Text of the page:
When You Measured the World

by Robert Erle Barham | A father’s memories.

When You Measured the World

You stand at the edge of a soccer field where your kids play in the late afternoon, maybe thinking how subtle middle age was in its arrival, how time passes as you attend to your kids and their lives. The sounds of shouts and laughter dim as you walk along the woods surrounding the grounds. Overhead, the leaves stir with a sibilant breeze.

Your attention drifts to the shade, and it reminds you of something, a storybook line, a haunted grove, a stand of shadows. Then you notice a trail and, wondering where it leads, you follow it into the trees.

You realize that you’ve been here before. It’s the same path you walked as a child: ahead, a flare of twilight across glass bottles, then a line of fence posts, crumbled concrete, a broken bicycle frame half-submerged in earth—remnants of some forgotten homestead.

In the clearing you find your old tent strung with rope and green canvas from the war your father doesn’t talk about. You stoop and the floor is cool, smooth as pottery. Inside: a bow, quivered arrows, and plastic compass. You had forgotten these things from days full of wonder and taking the world’s measure with the height, width, and breadth of your imagination.

Suddenly you remember shooting arrows into the sky with your cousin who doesn’t live past his twenties and you watch them disappear overhead and the trick is to catch the flash of each arrow’s side when it turns toward earth, and your cousin laughs as you both scramble, the arrow landing with a thunk where you just stood.

And you remember reading poetry for the first time. The lines are corridors you move around in, rooms for reflection, and you can see the spider holding the moth in Robert Frost’s “Design.” Later, when you learn “stanza” means “room” in Italian, you think, Well, of course.

And you remember being baptized with your mom by the preacher who is kind and full of mirth, who talks about unfathomable love, and you feel the congregation holding its breath when he baptizes you in the name of the Father and the Son and the Holy Ghost. Afterwards, soaked and shivering with your mom outside the sanctuary, just the two of you, you’re giddy and laughing like children with a secret.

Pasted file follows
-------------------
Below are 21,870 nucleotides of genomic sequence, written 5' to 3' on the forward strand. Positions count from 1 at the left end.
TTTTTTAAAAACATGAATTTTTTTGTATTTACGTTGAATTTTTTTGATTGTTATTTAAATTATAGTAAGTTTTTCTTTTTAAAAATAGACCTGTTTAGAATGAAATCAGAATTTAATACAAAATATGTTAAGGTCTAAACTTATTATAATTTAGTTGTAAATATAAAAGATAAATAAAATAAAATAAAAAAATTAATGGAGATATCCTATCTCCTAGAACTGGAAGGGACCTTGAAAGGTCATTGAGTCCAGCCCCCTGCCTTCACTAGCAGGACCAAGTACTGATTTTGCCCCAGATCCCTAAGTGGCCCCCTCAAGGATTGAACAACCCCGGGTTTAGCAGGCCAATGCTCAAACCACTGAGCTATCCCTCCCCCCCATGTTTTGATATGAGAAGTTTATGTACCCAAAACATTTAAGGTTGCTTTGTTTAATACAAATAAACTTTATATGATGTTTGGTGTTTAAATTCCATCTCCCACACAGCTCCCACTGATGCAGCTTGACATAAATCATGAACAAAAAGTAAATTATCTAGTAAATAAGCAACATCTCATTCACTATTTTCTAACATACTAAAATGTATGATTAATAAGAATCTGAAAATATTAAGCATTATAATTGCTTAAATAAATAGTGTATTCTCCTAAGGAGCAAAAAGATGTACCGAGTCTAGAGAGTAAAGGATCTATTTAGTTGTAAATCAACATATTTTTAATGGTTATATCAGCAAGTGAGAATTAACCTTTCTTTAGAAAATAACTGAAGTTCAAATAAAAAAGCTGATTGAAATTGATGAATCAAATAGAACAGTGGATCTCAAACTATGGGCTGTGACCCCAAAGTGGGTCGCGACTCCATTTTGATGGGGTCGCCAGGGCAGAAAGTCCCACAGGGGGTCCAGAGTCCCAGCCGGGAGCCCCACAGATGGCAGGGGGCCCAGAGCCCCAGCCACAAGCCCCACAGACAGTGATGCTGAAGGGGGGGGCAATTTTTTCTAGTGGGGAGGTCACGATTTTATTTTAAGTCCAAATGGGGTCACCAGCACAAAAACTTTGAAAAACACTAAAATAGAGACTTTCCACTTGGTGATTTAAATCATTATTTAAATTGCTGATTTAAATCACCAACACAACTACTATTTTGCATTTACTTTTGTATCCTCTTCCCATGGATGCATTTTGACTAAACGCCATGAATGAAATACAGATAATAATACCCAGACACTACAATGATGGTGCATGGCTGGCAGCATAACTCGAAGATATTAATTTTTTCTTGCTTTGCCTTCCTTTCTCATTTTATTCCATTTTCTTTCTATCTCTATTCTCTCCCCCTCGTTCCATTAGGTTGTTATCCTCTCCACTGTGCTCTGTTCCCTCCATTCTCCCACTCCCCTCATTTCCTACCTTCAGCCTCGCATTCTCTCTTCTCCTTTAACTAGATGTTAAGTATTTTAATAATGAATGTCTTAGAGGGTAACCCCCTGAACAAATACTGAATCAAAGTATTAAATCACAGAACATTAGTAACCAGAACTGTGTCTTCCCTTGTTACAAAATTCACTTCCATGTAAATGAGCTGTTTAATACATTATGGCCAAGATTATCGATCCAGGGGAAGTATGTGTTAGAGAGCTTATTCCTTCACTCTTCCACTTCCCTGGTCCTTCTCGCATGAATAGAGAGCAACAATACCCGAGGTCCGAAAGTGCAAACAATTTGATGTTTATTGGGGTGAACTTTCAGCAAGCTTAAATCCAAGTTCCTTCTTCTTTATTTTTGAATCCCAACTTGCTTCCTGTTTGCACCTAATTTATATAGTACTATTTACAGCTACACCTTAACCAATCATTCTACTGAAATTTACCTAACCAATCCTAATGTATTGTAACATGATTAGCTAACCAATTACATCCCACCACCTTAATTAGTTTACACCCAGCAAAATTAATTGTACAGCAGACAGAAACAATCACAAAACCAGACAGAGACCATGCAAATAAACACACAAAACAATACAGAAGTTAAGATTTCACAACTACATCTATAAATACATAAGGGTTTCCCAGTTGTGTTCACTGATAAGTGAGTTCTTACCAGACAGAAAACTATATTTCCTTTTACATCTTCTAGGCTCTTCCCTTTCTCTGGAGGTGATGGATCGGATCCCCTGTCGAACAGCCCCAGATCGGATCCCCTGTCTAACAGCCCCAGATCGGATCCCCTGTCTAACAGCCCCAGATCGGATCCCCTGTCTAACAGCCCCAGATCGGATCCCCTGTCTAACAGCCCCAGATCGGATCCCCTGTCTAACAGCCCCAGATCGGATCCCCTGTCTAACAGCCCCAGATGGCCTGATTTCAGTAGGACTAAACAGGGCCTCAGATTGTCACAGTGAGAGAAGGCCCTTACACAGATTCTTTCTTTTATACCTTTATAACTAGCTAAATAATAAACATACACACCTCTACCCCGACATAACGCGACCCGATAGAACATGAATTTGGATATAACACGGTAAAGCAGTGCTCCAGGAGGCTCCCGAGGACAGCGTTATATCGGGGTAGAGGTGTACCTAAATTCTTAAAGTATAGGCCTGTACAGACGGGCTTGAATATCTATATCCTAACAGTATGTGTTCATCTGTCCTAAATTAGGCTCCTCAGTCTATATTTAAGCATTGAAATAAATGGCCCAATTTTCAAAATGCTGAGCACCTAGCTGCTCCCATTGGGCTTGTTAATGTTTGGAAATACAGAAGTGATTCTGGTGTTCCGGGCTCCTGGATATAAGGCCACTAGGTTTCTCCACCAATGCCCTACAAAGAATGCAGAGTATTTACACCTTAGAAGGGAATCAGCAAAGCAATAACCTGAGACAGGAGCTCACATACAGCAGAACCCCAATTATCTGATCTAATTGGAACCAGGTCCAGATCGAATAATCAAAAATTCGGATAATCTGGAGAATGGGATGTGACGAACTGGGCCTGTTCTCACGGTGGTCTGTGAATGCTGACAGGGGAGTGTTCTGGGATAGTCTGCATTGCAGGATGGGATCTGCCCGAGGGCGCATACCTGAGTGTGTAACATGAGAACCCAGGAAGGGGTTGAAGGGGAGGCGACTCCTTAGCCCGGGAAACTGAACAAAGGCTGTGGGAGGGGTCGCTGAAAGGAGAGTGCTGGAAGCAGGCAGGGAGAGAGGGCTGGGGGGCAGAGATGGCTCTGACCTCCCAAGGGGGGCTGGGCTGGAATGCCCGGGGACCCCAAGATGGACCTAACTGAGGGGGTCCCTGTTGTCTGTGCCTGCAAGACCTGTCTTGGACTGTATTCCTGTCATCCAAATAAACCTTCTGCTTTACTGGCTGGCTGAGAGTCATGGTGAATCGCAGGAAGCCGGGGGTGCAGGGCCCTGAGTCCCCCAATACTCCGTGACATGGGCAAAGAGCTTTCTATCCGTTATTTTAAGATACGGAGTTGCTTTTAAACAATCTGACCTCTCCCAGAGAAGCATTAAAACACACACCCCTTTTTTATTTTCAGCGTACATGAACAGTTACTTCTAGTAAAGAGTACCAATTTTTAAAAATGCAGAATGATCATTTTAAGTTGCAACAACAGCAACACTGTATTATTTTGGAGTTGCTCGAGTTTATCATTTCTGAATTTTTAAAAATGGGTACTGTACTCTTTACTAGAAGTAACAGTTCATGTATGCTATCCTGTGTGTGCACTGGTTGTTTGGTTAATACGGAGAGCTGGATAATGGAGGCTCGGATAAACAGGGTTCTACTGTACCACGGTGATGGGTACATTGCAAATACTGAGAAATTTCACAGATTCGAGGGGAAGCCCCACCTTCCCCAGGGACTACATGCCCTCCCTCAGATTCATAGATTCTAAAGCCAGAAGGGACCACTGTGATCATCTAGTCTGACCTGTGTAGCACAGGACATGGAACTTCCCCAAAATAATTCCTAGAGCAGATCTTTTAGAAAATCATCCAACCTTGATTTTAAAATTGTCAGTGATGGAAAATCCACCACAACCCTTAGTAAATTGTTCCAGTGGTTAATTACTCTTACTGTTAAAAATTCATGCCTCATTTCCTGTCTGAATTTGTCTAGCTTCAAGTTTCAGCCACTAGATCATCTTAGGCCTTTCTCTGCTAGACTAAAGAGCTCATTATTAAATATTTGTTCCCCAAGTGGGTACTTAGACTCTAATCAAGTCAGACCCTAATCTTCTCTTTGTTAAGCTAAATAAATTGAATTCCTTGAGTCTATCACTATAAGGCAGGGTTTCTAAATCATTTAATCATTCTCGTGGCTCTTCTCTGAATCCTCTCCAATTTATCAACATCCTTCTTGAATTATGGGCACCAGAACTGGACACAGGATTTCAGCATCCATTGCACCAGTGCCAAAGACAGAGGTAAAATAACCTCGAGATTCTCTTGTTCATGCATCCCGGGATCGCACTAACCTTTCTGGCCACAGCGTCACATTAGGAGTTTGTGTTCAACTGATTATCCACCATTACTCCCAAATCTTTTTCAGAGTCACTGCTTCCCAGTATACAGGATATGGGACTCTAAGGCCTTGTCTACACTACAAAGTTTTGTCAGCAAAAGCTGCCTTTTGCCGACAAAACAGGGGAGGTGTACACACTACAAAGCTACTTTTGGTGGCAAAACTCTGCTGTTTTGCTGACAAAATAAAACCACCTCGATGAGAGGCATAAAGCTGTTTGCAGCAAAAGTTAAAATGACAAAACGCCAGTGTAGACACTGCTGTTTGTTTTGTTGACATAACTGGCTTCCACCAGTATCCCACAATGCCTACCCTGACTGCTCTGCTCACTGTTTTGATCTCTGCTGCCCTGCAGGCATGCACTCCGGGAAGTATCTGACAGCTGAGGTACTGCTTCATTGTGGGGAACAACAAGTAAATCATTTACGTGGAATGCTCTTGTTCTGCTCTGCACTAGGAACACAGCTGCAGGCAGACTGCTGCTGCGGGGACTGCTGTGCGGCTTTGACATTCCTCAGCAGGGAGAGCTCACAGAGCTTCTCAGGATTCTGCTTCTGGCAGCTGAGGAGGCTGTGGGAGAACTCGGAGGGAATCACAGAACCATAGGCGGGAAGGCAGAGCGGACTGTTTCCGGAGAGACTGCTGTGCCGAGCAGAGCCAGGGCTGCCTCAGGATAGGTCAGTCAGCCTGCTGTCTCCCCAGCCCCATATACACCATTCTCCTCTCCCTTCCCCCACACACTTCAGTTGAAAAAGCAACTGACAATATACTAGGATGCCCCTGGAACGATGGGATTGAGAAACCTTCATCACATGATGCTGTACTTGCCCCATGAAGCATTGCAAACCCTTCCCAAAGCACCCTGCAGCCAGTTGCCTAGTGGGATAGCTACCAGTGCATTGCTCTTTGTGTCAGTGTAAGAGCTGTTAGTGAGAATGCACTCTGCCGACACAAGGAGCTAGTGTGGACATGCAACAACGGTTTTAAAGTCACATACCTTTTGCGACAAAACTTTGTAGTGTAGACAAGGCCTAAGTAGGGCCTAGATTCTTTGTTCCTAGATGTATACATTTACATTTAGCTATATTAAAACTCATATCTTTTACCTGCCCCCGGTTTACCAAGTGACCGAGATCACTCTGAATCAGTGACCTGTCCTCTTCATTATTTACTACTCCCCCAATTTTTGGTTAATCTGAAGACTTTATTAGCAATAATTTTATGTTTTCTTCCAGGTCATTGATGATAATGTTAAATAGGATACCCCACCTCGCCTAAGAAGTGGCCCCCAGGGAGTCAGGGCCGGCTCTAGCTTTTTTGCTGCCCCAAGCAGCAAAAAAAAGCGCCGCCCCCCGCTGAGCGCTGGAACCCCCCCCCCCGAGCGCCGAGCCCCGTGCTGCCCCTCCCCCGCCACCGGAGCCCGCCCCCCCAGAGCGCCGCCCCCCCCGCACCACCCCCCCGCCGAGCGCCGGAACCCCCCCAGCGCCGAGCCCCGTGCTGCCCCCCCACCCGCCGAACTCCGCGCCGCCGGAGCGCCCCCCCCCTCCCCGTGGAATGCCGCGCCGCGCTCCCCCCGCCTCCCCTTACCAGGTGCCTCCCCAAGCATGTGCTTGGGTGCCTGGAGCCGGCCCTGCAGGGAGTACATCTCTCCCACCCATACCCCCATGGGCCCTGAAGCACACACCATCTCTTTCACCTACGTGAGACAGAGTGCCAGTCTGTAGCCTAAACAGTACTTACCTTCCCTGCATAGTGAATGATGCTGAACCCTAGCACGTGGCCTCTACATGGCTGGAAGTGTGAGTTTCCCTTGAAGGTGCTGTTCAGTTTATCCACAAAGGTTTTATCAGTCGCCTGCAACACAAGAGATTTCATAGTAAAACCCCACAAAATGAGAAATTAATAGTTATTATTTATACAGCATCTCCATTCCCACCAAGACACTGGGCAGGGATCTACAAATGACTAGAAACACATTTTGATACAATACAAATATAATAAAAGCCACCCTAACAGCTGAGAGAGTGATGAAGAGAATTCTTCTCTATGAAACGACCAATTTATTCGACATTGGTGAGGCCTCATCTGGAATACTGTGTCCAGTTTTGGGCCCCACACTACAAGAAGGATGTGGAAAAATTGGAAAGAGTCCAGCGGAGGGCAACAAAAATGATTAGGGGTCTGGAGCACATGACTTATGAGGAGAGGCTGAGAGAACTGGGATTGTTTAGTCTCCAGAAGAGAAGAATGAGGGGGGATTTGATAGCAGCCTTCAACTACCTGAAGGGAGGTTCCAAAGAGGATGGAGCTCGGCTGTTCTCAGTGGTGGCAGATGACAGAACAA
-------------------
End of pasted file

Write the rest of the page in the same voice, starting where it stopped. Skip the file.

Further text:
You know if you stay in this place your brother and sister will step from the trees lithe and sleek as deer, and you will share sips of water from your father’s canteen and a cup that collapses into your pocket like magic. You know at the far end of the path is a house where your parents are young and omnipotent. Beyond that, who knows?

Just then, someone says Daddy. You turn and your daughter takes your hand. You were gone forever, she says. The two of you join her brother and sister waiting in the near dark. You drive them home and don’t look back. Before you arrive, seeing your house at the end of the street, your son says, It’s like a lighthouse.

Later you wonder what your children will remember about these days and where the past will find them, taking their breath away with memories of people and places long gone—and a time when they first measured the world.

Robert Erle Barham’s work has appeared in Fourth Genre, Sweet: A Literary Confection, Complete Sentence, the Baltimore Review, the Florida Review, Beautiful Things from River Teeth, Appalachian Review, and elsewhere. He teaches at a liberal arts college in Georgia and lives with his family in Chattanooga, Tennessee.

This essay was originally published by Current.

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